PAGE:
“I think what we’re seeing is really a thrust toward two different directions. There’s a sense of anxiety that society is out of control, and the only way to get it under control is one, right point of view. I think the second thing we’re seeing is this desire to remake society in ‘our image.’ I think people who are involved in the Ohio Restoration Project feel society has been made in the liberals’ point of view.”

Reformation Ohio

Columbus-based TV evangelist Rod Parsley, founder of the 12,000-member World Harvest Church and the Center for Moral Clarity, launched Reformation Ohio.

It’s based on a 10-point, three-step program that includes converting 100,000 Ohioans to Christianity, registering 400,000 voters with a special outreach to minorities, projects to assist needy people, and a radio and television campaign.

“Ohio was the focus of the world in 2004,” Parsley said. “It is my objective to see that ‘values voters’ in the state become engaged in the process.”

He defines values voters as people concerned with life, marriage and religious liberty issues.

“I formed Reformation Ohio to address spiritual and moral needs,” Parsley said. “I believe we must equally focus on both.”

Parsley has clout. Blackwell, who is now Ohio’s secretary of state, appeared with him while campaigning for the gay marriage ban, and Columbus Mayor Michael Coleman, a possible Democratic gubernatorial candidate, also has sought Parsley’s counsel.

“We hope to stand in the middle and look at left and the right and say that we believe the only way to get it consistently right is based on what we believe are biblical, Christian ethics,” Parsley said.

Parsley noted his ministry has condemned genocide around the world and speaks out on many issues other than value politics, and he said Reformation Ohio is more broad-based than the Ohio Restoration Project, which seems to have voter registration as one of its top priorities.

“But we’re glad to have anyone on our side championing causes of morals and religious liberty.”

Patriot pastor

His movement has a lot of support in Stark County, Johnson said.

Johnson recently spoke at First Christian Church, whose senior pastor is the Rev. John Hampton, a longtime friend of his. Hampton said many pastors were already doing much of what Johnson is suggesting. First Christian registered voters in 2000 and 2004, and has invited candidates to visit the church and meet the congregation, he said.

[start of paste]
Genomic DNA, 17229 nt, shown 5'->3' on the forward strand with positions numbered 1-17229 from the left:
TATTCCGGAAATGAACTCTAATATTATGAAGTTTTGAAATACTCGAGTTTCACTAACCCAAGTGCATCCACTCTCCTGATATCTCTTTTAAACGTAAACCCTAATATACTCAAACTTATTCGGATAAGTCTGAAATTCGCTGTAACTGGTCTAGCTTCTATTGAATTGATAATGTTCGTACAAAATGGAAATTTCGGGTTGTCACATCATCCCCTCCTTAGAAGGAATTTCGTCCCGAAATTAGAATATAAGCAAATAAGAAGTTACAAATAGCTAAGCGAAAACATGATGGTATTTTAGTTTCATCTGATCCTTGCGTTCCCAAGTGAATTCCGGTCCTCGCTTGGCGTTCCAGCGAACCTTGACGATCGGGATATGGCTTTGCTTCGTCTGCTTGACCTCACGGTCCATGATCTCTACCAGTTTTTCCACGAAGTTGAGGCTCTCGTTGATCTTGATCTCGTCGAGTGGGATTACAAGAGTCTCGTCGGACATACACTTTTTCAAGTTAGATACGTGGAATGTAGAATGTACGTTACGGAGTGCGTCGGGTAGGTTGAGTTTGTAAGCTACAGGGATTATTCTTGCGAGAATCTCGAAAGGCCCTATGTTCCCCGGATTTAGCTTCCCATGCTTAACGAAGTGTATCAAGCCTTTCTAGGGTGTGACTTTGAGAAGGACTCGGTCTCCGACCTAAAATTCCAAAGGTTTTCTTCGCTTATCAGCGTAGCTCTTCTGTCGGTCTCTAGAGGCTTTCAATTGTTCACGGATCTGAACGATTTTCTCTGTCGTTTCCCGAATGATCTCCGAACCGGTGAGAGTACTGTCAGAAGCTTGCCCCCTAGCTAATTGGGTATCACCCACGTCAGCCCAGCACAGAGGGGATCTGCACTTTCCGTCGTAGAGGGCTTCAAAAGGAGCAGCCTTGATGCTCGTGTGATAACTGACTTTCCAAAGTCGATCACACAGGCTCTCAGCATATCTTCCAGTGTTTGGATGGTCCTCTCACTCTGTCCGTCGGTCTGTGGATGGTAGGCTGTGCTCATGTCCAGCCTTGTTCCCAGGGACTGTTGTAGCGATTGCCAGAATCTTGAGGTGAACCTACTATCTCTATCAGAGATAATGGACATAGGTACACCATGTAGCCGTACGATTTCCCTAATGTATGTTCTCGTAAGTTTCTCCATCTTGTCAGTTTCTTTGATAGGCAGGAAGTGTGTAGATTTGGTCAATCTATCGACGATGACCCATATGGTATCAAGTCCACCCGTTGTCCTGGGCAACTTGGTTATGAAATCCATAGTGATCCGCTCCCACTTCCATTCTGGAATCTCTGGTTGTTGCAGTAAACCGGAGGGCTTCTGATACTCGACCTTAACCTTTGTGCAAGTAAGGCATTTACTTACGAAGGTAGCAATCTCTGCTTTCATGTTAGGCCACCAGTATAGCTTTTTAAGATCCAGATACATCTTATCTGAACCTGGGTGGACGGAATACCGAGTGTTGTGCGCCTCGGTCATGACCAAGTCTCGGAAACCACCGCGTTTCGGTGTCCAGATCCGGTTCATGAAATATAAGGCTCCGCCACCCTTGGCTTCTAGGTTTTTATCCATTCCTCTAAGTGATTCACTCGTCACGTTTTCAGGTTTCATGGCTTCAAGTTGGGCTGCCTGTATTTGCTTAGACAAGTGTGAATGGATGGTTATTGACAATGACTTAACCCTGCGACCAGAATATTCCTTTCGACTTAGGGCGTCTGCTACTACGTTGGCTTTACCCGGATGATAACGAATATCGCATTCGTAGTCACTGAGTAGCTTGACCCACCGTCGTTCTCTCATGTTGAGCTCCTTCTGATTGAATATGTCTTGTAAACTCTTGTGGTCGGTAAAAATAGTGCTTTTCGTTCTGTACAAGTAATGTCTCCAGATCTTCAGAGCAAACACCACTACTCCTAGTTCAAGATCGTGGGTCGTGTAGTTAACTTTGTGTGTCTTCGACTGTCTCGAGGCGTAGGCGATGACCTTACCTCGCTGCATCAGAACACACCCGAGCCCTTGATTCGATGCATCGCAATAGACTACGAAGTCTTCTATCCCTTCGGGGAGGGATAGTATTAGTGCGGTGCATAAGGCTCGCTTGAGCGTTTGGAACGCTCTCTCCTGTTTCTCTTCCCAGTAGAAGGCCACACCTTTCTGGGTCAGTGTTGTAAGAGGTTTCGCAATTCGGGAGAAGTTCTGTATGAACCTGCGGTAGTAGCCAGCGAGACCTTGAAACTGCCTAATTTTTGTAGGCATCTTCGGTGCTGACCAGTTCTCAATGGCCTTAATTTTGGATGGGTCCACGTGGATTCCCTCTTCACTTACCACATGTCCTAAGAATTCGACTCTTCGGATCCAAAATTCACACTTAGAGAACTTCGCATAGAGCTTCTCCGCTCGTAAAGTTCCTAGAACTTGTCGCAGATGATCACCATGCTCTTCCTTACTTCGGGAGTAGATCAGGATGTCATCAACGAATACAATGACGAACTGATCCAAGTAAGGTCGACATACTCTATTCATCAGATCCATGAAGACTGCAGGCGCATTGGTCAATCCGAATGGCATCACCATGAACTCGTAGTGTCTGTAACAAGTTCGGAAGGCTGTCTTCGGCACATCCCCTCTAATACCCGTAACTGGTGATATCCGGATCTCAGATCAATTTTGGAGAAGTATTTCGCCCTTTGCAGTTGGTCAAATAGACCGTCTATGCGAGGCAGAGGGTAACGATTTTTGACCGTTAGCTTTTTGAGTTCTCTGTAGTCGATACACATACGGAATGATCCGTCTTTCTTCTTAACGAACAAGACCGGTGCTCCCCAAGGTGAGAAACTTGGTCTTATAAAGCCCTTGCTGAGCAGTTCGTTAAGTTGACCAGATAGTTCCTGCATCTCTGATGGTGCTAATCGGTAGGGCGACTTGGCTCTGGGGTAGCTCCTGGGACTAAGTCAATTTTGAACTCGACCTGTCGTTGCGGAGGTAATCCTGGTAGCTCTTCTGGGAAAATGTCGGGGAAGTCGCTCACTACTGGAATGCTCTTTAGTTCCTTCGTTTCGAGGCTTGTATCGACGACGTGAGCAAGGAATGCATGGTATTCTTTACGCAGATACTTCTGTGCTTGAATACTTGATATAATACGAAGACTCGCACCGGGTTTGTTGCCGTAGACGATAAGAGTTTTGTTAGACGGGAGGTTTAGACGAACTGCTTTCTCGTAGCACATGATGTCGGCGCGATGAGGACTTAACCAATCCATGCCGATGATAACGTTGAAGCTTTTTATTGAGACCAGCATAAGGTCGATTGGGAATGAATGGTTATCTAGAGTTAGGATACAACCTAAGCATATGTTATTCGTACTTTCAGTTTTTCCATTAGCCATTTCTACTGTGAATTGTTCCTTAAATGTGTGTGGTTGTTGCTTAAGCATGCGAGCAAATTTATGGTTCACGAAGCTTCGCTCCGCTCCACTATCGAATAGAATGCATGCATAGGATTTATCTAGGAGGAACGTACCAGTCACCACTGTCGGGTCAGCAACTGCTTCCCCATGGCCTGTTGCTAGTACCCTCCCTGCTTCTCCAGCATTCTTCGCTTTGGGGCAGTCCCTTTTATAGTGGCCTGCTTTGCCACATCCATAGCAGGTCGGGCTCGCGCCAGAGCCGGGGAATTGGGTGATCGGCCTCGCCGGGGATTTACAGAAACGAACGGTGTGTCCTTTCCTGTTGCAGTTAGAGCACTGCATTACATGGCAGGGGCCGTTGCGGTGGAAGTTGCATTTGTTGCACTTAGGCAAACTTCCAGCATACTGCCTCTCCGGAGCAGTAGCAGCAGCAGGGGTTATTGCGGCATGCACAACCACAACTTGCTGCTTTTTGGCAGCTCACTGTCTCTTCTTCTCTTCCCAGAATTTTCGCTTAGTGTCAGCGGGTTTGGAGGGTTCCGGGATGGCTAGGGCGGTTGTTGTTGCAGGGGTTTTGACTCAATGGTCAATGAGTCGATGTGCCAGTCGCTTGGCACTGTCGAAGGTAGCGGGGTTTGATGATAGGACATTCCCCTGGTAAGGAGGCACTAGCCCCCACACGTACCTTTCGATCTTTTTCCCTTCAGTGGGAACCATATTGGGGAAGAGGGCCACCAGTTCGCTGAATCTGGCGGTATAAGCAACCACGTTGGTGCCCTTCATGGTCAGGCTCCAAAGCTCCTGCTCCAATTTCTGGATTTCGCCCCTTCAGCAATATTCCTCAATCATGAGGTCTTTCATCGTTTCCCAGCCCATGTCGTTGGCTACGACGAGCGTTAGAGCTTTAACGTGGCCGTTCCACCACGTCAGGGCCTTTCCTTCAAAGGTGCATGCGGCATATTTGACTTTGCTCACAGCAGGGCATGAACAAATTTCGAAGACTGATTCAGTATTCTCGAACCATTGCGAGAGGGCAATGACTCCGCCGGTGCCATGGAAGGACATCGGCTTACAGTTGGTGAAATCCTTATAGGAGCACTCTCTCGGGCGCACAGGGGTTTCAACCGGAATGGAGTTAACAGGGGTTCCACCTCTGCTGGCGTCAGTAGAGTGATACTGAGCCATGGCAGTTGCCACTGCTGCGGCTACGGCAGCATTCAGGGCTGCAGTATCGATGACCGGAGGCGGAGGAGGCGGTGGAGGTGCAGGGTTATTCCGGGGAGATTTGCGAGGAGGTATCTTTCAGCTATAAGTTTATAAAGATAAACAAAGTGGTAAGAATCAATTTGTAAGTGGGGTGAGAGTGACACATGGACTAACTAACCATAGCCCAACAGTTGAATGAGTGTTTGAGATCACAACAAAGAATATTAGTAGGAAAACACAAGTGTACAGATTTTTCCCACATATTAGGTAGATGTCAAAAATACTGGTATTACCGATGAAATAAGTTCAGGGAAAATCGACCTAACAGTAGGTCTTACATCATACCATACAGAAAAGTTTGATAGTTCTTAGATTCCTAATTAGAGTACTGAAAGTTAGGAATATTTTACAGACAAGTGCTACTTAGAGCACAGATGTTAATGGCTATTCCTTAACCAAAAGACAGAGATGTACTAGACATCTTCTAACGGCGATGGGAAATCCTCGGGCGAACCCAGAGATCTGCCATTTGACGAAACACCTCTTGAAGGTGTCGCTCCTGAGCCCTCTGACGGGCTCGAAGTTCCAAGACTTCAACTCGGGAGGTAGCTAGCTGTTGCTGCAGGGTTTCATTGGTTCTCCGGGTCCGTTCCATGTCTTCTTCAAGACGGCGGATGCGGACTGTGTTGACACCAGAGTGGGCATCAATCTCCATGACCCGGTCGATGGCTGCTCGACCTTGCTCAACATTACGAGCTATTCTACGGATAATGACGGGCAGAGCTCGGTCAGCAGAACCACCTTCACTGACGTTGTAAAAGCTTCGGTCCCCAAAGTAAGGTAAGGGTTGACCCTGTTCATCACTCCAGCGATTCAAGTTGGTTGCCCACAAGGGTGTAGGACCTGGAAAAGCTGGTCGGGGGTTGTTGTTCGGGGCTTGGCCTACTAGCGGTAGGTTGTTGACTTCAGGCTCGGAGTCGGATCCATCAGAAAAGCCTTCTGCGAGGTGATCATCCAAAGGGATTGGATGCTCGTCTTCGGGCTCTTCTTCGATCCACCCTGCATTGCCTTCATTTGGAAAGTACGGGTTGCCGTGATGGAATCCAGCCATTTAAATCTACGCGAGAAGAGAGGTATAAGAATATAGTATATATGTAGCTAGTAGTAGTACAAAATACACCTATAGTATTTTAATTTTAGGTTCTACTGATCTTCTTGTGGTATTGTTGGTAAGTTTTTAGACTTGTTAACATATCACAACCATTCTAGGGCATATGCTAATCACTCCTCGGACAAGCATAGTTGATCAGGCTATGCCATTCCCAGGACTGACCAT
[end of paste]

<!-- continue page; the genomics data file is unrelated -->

“I don’t see this as anything different than what I’ve been about in my ministry — encouraging people to try and get involved and to minister,” Hampton said. “We’ve been registering voters for years. In appreciation of the heritage and freedom we have, we’ve had ‘I Love America’ services for about eight years.”

As a patriot pastor, he said, his goal is to “help connect people to the heritage, to the faith, that really is the underlying of the establishment of our nation.”

“Certainly, there was respect by our founding fathers for people of all faith,” Hampton continued, but “we can’t look at our heritage without acknowledging that they had a Judeo-Christian worldview.”

Many memorials and government buildings in Washington, D.C., bear Scripture or references to God, he noted. “Jesus said, ‘If people don’t pray for me, the stones will cry out.’ The stones are crying out as a testimony to the faith these people had.”

Another supporter is the Rev. Dana Gammill, the second-generation senior pastor at Cathedral of Life in Plain Township.

“What they’re doing is trying to inform the community about the issues that pertain to values and ethics,” he said. “We shouldn’t have to take a back seat because we’re Christian. We shouldn’t impose our beliefs on every person, but at the same time, we have a right to express our conscience. ... I think people who have Judeo-Christian values should be able to exercise their freedom to influence the law if they’re in the majority.”

Prayer and politics

Johnson said the Restoration Project is making concerted efforts to form a coalition with conservative Catholics and black Christians, whom he says have been taken for granted by Democrats and liberals. President Bush doubled his votes among blacks from 8 percent in 2000 to 16 percent in 2004.